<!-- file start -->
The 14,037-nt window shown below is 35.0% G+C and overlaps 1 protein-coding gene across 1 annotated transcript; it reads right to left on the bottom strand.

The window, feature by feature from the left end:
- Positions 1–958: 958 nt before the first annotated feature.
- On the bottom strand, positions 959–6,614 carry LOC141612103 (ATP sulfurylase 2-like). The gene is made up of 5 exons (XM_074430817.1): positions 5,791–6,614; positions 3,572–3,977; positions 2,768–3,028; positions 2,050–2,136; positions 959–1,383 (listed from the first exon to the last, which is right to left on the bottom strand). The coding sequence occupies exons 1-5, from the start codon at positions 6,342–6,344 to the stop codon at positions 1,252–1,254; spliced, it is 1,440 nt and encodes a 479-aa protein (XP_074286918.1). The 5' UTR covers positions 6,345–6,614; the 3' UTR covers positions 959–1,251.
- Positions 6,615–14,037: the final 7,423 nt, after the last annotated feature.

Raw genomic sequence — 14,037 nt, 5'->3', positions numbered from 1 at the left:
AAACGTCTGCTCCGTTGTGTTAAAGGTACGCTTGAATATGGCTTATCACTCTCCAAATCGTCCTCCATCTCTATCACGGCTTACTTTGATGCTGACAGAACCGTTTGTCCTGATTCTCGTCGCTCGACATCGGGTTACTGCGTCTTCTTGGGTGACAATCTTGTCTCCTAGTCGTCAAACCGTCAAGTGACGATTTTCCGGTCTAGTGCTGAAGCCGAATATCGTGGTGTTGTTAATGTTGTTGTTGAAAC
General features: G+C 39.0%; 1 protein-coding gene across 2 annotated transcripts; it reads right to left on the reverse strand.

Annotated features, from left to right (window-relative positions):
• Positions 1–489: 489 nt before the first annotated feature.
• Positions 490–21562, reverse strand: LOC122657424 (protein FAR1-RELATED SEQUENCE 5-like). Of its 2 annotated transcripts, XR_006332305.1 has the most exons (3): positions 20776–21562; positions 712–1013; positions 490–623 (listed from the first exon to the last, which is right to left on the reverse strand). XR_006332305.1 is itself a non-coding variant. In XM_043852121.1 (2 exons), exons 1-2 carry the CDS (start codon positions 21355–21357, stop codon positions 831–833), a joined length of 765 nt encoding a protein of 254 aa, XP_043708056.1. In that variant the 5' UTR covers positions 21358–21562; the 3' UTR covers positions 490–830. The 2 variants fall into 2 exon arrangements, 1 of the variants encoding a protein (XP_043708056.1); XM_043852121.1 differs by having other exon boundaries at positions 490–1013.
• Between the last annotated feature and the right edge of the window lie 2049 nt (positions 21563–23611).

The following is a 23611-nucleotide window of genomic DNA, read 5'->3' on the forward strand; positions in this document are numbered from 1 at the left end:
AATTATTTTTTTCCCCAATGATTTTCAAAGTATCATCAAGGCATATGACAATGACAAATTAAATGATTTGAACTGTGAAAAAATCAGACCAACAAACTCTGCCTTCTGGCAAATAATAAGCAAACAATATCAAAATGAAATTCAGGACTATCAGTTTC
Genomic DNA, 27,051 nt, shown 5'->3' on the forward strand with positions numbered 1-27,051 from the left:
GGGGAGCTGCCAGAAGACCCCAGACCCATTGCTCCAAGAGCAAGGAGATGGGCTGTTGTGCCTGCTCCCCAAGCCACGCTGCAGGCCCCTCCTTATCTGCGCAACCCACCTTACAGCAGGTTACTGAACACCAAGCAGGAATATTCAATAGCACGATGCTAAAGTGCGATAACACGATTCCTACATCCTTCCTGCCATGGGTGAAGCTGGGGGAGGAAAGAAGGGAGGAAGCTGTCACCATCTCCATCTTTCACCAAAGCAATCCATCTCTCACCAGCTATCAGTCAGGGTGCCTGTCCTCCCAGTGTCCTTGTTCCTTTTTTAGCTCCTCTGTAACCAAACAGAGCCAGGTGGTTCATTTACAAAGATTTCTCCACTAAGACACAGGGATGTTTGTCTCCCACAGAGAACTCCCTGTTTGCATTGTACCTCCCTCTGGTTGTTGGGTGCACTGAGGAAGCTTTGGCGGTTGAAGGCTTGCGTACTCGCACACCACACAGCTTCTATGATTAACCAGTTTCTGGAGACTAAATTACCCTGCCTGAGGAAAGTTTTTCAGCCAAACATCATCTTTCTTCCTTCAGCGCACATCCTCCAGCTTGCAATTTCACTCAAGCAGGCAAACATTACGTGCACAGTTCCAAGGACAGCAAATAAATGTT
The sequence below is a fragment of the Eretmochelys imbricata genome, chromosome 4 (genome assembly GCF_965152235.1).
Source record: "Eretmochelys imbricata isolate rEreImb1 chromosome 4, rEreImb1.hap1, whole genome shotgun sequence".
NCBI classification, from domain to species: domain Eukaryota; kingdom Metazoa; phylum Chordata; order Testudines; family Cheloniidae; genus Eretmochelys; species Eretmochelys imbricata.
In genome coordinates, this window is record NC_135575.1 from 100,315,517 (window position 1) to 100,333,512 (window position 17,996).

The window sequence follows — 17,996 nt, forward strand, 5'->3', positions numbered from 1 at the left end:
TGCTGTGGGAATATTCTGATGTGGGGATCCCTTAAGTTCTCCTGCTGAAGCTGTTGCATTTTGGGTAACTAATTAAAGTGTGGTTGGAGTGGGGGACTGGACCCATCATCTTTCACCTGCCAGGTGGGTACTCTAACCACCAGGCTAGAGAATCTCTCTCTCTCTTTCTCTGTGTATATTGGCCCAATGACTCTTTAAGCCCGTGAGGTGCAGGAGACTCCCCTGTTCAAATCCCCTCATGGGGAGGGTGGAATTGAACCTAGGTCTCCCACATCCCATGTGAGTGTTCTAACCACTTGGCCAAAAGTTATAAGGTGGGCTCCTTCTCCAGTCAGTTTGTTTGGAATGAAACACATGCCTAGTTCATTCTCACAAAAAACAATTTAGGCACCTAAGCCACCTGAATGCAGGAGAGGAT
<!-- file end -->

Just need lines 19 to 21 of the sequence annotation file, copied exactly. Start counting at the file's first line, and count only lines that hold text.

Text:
NCBI classification, from domain to species: domain Eukaryota; kingdom Metazoa; phylum Chordata; order Testudines; family Cheloniidae; genus Eretmochelys; species Eretmochelys imbricata.
In genome coordinates, this window is record NC_135575.1 from 100,315,517 (window position 1) to 100,333,512 (window position 17,996).

The window sequence follows — 17,996 nt, forward strand, 5'->3', positions numbered from 1 at the left end: